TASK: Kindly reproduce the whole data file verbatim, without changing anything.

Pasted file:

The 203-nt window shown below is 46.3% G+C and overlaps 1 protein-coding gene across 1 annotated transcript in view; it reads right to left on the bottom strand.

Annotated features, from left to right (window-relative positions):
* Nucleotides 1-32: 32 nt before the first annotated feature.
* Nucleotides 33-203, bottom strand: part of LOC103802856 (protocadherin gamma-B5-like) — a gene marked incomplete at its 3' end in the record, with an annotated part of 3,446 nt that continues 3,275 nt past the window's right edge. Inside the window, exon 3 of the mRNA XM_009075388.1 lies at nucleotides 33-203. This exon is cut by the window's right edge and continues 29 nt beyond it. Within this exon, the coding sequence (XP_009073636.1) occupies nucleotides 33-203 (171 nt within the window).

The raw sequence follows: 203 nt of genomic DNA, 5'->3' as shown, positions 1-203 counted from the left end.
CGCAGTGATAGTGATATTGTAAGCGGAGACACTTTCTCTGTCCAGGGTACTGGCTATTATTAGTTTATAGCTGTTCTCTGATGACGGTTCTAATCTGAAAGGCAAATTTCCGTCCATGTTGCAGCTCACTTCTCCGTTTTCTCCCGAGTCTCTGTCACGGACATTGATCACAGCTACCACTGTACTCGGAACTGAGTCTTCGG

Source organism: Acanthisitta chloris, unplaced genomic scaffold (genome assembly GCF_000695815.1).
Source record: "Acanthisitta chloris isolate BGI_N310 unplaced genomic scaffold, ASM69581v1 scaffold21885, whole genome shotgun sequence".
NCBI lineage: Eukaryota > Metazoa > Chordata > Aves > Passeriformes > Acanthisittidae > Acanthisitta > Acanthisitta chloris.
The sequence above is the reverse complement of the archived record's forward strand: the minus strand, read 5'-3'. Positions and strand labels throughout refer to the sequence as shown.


The 203-nt window shown below is 46.3% G+C and overlaps 1 protein-coding gene across 1 annotated transcript in view; it reads right to left on the bottom strand.

Annotated features, from left to right (window-relative positions):
* Nucleotides 1-32: 32 nt before the first annotated feature.
* Nucleotides 33-203, bottom strand: part of LOC103802856 (protocadherin gamma-B5-like) — a gene marked incomplete at its 3' end in the record, with an annotated part of 3,446 nt that continues 3,275 nt past the window's right edge. Inside the window, exon 3 of the mRNA XM_009075388.1 lies at nucleotides 33-203. This exon is cut by the window's right edge and continues 29 nt beyond it. Within this exon, the coding sequence (XP_009073636.1) occupies nucleotides 33-203 (171 nt within the window).

The raw sequence follows: 203 nt of genomic DNA, 5'->3' as shown, positions 1-203 counted from the left end.
CGCAGTGATAGTGATATTGTAAGCGGAGACACTTTCTCTGTCCAGGGTACTGGCTATTATTAGTTTATAGCTGTTCTCTGATGACGGTTCTAATCTGAAAGGCAAATTTCCGTCCATGTTGCAGCTCACTTCTCCGTTTTCTCCCGAGTCTCTGTCACGGACATTGATCACAGCTACCACTGTACTCGGAACTGAGTCTTCGG

Source organism: Acanthisitta chloris, unplaced genomic scaffold (genome assembly GCF_000695815.1).
Source record: "Acanthisitta chloris isolate BGI_N310 unplaced genomic scaffold, ASM69581v1 scaffold21885, whole genome shotgun sequence".
NCBI lineage: Eukaryota > Metazoa > Chordata > Aves > Passeriformes > Acanthisittidae > Acanthisitta > Acanthisitta chloris.
The sequence above is the reverse complement of the archived record's forward strand: the minus strand, read 5'-3'. Positions and strand labels throughout refer to the sequence as shown.